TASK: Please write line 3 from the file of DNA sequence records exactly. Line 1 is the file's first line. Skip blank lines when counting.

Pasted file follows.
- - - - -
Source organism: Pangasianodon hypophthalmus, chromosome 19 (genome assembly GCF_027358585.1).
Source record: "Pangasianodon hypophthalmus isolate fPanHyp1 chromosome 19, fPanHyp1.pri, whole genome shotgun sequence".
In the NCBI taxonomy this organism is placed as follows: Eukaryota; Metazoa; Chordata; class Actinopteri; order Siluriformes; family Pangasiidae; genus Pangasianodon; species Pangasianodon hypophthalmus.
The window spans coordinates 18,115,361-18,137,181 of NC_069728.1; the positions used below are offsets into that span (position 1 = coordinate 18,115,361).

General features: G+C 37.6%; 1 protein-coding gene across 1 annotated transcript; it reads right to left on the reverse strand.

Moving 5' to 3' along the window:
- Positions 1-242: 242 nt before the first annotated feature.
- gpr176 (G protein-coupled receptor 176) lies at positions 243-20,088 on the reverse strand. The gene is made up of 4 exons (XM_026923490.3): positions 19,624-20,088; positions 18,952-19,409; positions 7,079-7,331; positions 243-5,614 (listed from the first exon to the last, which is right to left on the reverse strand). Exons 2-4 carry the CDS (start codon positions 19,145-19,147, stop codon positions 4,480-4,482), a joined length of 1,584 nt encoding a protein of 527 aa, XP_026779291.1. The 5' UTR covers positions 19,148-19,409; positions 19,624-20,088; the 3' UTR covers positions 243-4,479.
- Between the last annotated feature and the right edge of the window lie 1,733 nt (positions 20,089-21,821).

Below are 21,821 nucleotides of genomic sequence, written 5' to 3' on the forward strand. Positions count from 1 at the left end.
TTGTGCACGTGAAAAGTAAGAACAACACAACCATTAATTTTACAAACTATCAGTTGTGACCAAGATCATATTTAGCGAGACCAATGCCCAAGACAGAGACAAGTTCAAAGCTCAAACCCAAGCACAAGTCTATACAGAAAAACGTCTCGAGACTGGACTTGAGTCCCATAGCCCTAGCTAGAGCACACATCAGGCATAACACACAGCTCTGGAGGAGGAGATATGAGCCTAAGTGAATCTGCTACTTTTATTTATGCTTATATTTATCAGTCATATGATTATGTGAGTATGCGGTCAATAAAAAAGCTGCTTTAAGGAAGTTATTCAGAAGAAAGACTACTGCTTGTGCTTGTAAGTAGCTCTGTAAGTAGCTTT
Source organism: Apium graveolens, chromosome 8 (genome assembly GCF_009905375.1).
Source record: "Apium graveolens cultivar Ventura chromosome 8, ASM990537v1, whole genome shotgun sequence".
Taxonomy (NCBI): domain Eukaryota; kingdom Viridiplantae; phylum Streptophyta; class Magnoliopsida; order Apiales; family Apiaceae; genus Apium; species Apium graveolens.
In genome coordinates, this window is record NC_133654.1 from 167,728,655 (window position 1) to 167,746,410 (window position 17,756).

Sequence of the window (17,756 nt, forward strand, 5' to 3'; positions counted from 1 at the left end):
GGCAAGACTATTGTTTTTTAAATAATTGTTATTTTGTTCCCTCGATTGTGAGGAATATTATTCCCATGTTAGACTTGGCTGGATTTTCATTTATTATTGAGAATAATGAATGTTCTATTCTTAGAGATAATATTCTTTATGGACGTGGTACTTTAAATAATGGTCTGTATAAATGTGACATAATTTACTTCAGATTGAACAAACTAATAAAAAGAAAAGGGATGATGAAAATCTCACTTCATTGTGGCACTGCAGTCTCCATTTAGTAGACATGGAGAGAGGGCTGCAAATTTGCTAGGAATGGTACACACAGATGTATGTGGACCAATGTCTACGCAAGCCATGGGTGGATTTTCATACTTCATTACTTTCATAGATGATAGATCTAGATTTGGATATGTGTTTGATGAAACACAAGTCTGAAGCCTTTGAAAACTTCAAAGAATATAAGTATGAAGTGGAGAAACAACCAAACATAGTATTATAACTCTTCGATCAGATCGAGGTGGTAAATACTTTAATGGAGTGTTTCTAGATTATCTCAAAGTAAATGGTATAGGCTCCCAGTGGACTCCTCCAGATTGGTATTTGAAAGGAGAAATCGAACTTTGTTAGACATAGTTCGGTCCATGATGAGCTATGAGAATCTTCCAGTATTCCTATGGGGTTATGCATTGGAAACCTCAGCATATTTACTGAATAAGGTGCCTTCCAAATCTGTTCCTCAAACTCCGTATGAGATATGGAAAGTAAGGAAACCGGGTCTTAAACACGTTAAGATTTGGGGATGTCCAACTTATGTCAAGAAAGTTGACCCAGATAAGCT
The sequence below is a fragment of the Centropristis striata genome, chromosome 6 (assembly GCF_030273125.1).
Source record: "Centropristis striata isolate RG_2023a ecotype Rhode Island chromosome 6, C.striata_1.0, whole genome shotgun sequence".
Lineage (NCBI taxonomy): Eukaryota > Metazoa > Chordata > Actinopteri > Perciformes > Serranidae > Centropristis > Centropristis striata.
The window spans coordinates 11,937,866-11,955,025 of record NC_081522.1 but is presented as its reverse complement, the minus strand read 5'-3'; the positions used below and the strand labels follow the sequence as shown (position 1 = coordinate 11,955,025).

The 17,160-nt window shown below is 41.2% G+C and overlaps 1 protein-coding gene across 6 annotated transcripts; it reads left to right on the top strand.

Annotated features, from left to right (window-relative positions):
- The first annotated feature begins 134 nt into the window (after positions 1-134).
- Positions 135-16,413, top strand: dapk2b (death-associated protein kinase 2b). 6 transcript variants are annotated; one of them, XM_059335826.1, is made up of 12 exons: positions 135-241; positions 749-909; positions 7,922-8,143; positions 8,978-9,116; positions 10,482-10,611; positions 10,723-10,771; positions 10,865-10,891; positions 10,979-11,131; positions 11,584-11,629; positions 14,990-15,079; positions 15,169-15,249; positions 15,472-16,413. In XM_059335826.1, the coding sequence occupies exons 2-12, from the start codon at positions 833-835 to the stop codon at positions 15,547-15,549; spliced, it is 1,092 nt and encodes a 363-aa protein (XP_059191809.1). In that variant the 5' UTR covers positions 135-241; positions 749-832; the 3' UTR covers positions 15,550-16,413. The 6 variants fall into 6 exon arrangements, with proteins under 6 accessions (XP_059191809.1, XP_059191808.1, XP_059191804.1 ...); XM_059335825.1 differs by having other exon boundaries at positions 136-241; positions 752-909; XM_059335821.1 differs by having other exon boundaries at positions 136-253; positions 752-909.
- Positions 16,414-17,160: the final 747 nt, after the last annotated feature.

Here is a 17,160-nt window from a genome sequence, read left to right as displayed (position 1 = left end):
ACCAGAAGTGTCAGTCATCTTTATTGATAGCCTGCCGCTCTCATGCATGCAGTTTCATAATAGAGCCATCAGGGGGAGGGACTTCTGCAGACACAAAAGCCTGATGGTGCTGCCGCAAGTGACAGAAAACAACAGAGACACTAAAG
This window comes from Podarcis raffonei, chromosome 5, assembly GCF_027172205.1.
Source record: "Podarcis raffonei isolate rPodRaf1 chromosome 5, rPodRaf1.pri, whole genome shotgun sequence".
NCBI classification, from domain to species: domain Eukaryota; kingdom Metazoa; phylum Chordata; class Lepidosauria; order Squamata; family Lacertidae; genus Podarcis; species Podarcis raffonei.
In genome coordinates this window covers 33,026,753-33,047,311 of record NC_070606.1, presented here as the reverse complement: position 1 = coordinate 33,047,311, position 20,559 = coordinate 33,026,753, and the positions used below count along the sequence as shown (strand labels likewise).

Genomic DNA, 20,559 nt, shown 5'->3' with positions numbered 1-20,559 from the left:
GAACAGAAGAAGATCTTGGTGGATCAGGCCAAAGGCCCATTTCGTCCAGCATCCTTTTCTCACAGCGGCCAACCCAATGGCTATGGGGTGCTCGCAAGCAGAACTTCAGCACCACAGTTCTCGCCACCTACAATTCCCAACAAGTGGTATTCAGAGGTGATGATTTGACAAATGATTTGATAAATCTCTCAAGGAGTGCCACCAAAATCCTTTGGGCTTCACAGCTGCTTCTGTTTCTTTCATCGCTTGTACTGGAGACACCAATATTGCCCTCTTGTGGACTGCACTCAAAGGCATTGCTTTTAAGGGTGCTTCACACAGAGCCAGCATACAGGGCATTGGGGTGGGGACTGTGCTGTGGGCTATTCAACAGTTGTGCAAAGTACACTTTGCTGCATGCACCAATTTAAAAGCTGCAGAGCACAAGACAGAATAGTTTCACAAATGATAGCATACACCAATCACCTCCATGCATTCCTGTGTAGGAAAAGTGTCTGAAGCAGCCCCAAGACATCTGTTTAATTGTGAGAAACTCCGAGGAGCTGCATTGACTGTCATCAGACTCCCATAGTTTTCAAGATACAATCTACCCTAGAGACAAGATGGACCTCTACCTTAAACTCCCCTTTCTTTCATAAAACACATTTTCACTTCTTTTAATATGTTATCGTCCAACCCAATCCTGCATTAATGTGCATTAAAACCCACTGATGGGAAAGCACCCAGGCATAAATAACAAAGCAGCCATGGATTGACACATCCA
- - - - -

In the NCBI taxonomy this organism is placed as follows: Eukaryota; Metazoa; Chordata; class Actinopteri; order Siluriformes; family Pangasiidae; genus Pangasianodon; species Pangasianodon hypophthalmus.